« Next print begins - Seacoast in Winter | Main | [Seacoast in Winter - 3] : Hanshita distortions ... »

[Seacoast in Winter - 2] : Blocks ...

Posted by Dave Bull at 4:51 PM, December 26, 2008

Continued from [ Next print begins - Seacoast in Winter]

Six weeks since the last update - at this rate, the Solitudes series will be wrapping up sometime in 2099!

What got in the way, of course, was the Gift Print season ... I 'opened' that page in late October, and somewhat to my surprise (because of all the very bad economic news in the paper these days), the print sold very well. I ran out of stock even before the 'early bird' special had expired (Thanksgiving day ...). So I had to get the blocks out and make some more. I ran 40 copies, thinking that it would be enough, but miscalculated, and had to run another 40 a couple of weeks later.

(That 'Leaping Carp' print is not an 'easy' one, as the multiple gradations on the water surface take quite a long time to do, so it perhaps wasn't the best design for me to choose from the point of view of 'time vs money', but it certainly was a good choice from the point of view of popularity!)

And then, of course I had to prepare the print for my own personal new year card. Thinking ahead to the future - when this 'private' print will make an eventual appearance on the gift page - I went a bit overboard, selecting a design that took around a week to carve, and another week to print (nearly 200 copies).

And in the middle of all this, I went down with a bout of the flu, something that hasn't happened to me in over a decade. That knocked another big hole in the schedule.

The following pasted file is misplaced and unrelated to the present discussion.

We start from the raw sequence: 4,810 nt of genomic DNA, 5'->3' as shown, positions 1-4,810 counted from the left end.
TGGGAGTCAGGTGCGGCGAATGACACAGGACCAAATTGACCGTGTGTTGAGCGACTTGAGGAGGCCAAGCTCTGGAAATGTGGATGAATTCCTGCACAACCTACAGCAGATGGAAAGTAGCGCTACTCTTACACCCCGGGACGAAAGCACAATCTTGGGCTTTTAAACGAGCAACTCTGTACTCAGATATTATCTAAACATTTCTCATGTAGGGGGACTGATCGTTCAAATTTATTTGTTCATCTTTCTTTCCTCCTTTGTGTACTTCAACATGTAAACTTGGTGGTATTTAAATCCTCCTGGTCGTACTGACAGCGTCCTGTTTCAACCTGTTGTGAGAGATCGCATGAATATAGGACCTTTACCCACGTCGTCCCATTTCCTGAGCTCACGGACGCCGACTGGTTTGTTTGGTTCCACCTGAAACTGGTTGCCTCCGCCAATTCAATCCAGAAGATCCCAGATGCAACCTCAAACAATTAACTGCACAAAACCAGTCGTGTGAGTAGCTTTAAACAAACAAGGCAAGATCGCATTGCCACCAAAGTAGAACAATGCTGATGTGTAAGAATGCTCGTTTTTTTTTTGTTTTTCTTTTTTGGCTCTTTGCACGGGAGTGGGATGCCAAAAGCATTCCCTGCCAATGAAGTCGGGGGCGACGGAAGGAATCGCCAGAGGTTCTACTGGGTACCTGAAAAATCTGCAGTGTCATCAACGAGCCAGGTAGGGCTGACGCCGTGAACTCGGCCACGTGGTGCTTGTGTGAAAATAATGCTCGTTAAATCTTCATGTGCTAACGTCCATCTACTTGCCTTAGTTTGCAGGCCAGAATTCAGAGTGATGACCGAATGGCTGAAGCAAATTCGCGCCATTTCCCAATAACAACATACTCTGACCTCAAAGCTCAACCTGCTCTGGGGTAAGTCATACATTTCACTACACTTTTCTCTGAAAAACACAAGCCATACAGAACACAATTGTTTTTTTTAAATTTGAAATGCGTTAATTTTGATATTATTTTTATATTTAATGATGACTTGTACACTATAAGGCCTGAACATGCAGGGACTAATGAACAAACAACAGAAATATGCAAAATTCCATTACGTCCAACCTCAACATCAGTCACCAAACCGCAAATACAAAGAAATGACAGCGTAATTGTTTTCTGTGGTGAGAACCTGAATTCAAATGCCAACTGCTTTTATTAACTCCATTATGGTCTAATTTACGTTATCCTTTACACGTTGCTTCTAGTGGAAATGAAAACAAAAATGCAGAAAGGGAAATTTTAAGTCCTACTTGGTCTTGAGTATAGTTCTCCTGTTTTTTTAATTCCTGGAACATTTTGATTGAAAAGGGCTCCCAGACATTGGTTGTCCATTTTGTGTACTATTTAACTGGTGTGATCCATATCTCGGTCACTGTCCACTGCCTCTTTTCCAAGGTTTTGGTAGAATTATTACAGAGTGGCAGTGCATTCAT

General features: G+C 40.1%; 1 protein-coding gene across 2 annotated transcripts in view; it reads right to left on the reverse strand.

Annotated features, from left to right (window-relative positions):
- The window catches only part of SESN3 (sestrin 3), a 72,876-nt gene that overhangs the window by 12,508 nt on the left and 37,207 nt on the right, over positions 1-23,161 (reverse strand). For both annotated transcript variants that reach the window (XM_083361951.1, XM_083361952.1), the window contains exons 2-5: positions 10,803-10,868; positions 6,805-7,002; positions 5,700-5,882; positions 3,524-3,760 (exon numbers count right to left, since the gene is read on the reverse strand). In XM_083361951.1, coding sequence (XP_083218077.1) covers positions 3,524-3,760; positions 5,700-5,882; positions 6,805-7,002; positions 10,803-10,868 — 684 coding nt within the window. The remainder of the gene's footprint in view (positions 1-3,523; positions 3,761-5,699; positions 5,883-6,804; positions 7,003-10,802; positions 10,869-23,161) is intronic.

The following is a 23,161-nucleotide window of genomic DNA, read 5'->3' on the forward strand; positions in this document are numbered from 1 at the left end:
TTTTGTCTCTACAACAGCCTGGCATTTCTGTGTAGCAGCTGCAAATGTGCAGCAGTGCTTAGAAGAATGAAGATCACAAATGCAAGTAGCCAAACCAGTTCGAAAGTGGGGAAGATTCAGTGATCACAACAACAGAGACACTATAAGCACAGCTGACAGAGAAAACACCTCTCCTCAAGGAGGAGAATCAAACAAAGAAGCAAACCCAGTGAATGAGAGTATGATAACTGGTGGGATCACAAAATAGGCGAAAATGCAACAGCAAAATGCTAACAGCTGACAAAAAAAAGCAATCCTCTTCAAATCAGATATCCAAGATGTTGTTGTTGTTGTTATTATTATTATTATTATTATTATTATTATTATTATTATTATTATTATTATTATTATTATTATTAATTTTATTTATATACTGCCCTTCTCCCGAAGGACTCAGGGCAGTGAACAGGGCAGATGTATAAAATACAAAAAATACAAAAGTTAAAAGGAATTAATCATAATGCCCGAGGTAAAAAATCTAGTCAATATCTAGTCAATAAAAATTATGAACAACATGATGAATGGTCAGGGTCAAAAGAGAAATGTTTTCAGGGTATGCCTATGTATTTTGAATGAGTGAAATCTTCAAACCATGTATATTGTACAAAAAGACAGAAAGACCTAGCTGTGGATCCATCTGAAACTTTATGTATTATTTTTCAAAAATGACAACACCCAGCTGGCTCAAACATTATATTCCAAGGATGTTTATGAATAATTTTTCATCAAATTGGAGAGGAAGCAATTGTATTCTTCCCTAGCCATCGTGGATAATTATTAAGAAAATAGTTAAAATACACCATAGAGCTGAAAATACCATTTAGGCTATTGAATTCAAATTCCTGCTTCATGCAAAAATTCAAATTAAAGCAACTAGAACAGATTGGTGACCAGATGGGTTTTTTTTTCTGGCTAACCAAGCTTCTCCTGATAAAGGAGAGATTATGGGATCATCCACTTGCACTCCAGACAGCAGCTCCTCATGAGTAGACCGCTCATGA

But the gift season is now behind us, my new year print is in the mail, and the flu has been completely beaten back. Time to try and catch up with this next print, before the waiting collectors assume I've given up!

As I mentioned in the previous post, my approach is going to be:
- work out a basic composition of the rocks and sea based on photos from some of my summer visits.
- transform this into a windy 'crashing waves' scene.

The first part wasn't so difficult. The volcanic outcroppings on that beach are quite photogenic, and it wasn't difficult to find/create a good composition. I had to 'trim' one of the large rocks in one place, but I think I came up with a good scene.

I focussed on one of the 'pools' where I swam during my warm-weather visits:

"My curiosity about these rock pools is quite aroused now, and I move over to the wide deep one that lies directly behind a large rock against which the sea is still smashing on the other side. It would have been instant death to attempt this a couple of hours ago, but now, even though the pool is open to the sea at one side, and the water level surges up and down as the waves roll by the opening, it seems quite safe. Using the mask, I float on the surface looking down at the bottom about a metre below me, while flying spray from the breaking surf falls like rain onto my exposed back."

It's a very interesting place, and during my visits I sat and watched it for hours. The water flows in and out, in and out, through the opening at one side, and the as waves arrive from the open ocean, water spills into the pool over the surrounding rocks. The photo I included in the previous post shows the pool:

At this point, I'm not going to show you the way that this scene has been transformed; you'll get to see that happen bit by bit as we move along.

But to get the process started, I will show a few of the block images, in their 'ready-to-start-carving' state. So far I've made 15 'separations'; whether or not that will be enough isn't quite clear at this stage.

There are three basic areas to this print: sky, water, and rock, although in many places, they overlap quite a bit. Here are the three 'base' blocks that will delineate the three areas:

Carving begins tomorrow!

And I'm sure you may have some questions ... :-)

The thread continues in [Seacoast in Winter - 3] ...


Following comment posted by: George Jarvis on December 26, 2008 10:43 PM

Okay, I'll bite.
Why the circles?

Following comment posted by: Dave on December 27, 2008 10:42 AM

Why the circles?

Kind of too long to explain here ... so I'll put it into the next page of the thread.

Add Your Input

Remember Me? (with a cookie ...)

(you may use HTML tags for style)

Back to the Main Page